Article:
Significant transformation in Australia’s neighbourhood—the rise of Asian economies, cities and middle classes, unprecedented digital disruption, and near insatiable demands for knowledge, innovation and infrastructure—offers enormous potential to business and industry for Northern Australia. Queensland in particular is well placed to take advantage of these trends, a fact highlighted through the state’s ambitious AUD$35 million Trade and Investment Strategy 2017-2022, and reflected in its growing international presence.
Recent steps taken to reimagine the state’s natural and emerging economic assets provide positive signals, but there is some way to go before Queensland’s aspiration to become ‘the nation’s most innovative and dynamic trading economy and magnet for global investment’ is likely to be fully realised. Resistance to a coherent strategy, persistent gaps in Asia engagement, and the potential inertia of a forthcoming state election may well work against Queensland’s wider goals in the near to medium term. Maintaining positive momentum becomes even more challenging set against the backdrop of great power rivalry, trade tensions and the spread of nationalist tendencies both in the region and globally, not to forget the ever-looming threats from a changing climate. Complacency is not an option. As Queensland Premier Palaszcuk suggests, ‘in a changing world, standing still is to fall behind’.
In delivering the 2019 Budget Speech, Queensland Treasurer, Jackie Trad, emphasised the point that ‘Queensland is the most decentralised state in the federation’. Queensland, she notes, ‘is a state that relies—more than any other—on the strength of its regional cities and towns’. On the face of it, Trad’s assessment is indeed accurate. Queensland regions have powered, literally and metaphorically, much of the state’s economic success to date, and will continue to do so. And just as the 2019 federal election outcome demonstrated, political leaders will neglect the significance of the state’s regions at their peril. But Trad’s assessment provides only part of the picture. Queensland today also relies more than ever on engaging with the outside world—the world that exists beyond its borders and shores—for its ongoing prosperity and even perhaps for its broader identity and sense of place. Connecting regional Queensland to opportunities in the Asia-Pacific region is the critical task ahead.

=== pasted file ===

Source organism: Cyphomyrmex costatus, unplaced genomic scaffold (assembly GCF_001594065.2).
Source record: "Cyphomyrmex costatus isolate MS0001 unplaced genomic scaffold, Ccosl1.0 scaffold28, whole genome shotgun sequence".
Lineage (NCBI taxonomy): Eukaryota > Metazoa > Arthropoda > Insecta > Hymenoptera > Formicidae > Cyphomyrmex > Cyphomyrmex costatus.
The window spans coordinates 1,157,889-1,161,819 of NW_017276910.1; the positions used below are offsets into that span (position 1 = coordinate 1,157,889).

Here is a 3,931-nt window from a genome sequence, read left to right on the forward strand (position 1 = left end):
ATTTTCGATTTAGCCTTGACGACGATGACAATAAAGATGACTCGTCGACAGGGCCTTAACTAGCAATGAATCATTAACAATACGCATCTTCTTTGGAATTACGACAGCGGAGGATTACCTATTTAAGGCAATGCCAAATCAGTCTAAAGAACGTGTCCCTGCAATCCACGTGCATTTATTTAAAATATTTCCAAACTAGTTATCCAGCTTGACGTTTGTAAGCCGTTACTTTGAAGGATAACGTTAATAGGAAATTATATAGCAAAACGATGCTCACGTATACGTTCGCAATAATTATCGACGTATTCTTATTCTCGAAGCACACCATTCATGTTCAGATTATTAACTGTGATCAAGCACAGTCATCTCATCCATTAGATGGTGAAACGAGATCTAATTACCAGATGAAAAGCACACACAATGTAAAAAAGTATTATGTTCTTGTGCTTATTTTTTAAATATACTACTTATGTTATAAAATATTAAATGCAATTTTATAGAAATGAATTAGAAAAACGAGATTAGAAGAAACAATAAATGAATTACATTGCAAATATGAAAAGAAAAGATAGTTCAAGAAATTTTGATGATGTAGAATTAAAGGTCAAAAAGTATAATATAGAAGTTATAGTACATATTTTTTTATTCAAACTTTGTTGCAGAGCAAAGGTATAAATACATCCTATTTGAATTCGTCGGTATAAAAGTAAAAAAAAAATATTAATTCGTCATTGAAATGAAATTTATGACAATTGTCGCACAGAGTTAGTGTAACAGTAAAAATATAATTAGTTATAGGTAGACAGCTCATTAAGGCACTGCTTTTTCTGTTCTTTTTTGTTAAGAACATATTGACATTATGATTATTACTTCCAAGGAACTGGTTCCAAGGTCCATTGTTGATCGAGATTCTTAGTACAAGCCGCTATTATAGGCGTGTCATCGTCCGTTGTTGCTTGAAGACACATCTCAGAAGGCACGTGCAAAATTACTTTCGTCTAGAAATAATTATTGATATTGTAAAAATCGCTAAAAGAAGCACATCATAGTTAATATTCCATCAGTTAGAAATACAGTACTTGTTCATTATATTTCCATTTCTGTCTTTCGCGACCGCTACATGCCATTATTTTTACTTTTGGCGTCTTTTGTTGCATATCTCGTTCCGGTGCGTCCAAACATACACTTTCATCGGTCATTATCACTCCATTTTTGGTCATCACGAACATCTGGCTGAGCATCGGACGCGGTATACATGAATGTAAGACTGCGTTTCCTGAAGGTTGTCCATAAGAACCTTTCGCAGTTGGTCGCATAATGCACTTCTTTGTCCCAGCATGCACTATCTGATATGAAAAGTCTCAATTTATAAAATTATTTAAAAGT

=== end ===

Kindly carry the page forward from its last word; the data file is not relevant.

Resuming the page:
It is a reasonable aspiration. The natural assets of the “sunshine state” have lured global tourists and travelers in their thousands for decades. Major events, from World Expo 88 to the 2019 Gold Coast Commonwealth Games, continue to reinvigorate local precincts and draw the gaze and interest of global audiences. Meanwhile, recent investments in advanced manufacturing, infrastructure, health, education and service delivery initiatives build on the state’s traditional strengths while growing industry capabilities and maximising geographic positioning.
As the strategic dynamics of the Asia Pacific change shape, maintaining Queensland’s global outlook and connections, especially in the near neighbourhood, has never been more vital. It is especially so for regional areas that sit outside the Southeast corner. This report makes the case for deepening Queensland’s Asia-Pacific engagement. In doing so, it provides a snapshot of the state’s global presence, highlights key successes alongside the gaps that persist, and suggests practical measures that might go some way to bringing further coherence to Queensland’s Asia-Pacific presence.
Please click here to read the full “The state in the neighbourhood: A snapshot of Queensland’s engagement in the Asia Pacific” article published in the 2019 State of the Neighbourhood report, written by Griffith Asia Institute Director, Professor Caitlin Byrne.